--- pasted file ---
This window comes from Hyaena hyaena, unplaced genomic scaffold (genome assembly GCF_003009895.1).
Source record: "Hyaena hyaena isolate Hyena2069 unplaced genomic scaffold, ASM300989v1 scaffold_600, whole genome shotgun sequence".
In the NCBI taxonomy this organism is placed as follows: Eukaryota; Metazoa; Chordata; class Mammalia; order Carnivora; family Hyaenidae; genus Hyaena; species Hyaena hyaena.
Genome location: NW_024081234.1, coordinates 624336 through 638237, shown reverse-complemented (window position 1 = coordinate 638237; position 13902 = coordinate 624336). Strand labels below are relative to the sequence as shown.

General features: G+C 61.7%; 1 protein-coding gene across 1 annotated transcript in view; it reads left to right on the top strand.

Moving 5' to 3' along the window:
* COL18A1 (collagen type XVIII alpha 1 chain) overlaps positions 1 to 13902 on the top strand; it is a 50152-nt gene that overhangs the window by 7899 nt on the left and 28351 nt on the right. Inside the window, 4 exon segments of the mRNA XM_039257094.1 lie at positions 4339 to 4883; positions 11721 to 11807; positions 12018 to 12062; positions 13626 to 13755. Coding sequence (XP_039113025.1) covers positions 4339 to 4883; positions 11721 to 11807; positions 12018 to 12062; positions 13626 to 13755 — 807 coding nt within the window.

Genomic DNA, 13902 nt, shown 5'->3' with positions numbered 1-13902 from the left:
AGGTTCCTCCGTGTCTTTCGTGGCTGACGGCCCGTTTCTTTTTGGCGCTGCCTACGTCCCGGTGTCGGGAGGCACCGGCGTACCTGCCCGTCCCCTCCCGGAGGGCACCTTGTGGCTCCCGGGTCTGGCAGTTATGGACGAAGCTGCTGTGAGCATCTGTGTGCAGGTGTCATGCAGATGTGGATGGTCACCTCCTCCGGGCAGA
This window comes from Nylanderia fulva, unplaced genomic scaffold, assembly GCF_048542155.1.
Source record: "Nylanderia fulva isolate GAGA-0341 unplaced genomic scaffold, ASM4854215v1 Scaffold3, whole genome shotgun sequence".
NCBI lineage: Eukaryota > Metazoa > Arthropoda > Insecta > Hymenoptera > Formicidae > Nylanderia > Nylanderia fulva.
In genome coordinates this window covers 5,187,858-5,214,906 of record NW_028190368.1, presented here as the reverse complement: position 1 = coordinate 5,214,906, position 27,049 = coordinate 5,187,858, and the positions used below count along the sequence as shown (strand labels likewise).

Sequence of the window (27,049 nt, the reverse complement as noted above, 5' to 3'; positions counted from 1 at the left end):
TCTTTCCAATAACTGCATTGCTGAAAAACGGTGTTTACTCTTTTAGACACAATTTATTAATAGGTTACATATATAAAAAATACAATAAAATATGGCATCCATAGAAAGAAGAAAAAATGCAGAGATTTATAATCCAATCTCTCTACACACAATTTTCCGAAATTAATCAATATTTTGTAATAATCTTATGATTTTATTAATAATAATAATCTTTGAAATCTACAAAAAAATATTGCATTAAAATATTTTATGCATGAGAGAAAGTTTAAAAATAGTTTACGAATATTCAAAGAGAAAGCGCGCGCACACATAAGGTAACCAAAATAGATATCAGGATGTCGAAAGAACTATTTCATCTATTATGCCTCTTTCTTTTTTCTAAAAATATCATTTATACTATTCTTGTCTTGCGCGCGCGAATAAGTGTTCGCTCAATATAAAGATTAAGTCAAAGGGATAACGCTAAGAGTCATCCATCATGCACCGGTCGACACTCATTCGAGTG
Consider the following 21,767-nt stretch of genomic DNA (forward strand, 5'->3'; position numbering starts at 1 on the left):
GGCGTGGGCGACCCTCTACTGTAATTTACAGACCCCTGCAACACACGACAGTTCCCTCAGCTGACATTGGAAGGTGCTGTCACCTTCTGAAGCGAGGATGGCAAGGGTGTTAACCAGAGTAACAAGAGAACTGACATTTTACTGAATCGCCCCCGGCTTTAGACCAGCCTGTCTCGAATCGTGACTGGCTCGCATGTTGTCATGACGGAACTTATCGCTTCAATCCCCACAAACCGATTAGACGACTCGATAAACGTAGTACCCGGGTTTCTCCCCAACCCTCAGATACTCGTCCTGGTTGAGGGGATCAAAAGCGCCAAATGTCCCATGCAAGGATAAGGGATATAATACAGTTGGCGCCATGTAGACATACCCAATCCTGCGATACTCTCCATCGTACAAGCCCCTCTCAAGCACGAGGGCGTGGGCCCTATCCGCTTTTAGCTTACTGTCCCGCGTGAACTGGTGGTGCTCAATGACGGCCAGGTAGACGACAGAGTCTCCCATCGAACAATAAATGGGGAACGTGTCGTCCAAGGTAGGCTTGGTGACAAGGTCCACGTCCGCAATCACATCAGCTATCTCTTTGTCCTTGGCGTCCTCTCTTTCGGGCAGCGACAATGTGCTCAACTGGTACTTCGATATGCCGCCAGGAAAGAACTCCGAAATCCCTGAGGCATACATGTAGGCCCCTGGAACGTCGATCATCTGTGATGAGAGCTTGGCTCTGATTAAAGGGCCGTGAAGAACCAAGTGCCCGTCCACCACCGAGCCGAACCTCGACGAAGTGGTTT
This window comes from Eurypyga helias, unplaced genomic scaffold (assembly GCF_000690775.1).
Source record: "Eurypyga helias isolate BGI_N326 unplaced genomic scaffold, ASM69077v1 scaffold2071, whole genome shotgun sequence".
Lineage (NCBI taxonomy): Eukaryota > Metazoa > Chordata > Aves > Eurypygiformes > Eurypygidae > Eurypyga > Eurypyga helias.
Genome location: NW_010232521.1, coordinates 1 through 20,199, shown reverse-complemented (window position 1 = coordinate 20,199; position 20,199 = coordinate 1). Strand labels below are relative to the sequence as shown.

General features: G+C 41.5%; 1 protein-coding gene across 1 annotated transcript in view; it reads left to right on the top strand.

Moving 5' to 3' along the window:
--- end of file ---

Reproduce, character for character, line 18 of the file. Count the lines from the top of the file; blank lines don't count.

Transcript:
This window comes from Eurypyga helias, unplaced genomic scaffold (assembly GCF_000690775.1).